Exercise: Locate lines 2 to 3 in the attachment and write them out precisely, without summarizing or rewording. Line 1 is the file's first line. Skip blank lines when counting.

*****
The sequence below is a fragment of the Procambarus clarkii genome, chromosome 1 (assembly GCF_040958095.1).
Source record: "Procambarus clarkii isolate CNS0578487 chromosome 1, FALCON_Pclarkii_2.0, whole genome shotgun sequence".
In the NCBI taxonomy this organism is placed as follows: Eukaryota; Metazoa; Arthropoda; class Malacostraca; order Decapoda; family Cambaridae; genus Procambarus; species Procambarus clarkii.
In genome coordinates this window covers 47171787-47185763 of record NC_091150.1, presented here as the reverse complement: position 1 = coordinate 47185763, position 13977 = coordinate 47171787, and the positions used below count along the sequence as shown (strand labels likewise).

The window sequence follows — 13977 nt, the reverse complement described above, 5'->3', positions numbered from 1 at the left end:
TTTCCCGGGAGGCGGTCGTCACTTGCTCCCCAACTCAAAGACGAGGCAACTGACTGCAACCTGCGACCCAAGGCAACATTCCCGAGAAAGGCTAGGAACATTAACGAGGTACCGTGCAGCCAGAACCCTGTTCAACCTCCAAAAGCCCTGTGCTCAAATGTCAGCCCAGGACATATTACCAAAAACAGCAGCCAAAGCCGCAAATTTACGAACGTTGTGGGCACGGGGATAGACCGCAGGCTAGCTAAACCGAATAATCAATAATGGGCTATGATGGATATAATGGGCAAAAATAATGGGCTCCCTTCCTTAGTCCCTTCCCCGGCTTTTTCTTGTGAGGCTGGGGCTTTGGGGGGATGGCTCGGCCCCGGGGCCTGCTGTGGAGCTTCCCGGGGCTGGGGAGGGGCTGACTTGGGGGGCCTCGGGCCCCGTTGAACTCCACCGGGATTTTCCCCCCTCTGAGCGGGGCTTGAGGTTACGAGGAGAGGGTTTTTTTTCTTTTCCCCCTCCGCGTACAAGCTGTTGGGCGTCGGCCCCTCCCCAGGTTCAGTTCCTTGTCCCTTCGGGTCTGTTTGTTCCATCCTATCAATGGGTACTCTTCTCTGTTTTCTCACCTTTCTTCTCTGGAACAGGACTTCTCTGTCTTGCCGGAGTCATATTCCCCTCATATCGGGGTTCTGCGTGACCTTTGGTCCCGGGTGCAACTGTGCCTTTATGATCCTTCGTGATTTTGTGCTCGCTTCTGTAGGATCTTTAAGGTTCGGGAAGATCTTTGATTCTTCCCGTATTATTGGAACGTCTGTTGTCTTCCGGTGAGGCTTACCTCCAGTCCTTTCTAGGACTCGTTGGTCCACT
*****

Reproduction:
Source record: "Procambarus clarkii isolate CNS0578487 chromosome 1, FALCON_Pclarkii_2.0, whole genome shotgun sequence".
In the NCBI taxonomy this organism is placed as follows: Eukaryota; Metazoa; Arthropoda; class Malacostraca; order Decapoda; family Cambaridae; genus Procambarus; species Procambarus clarkii.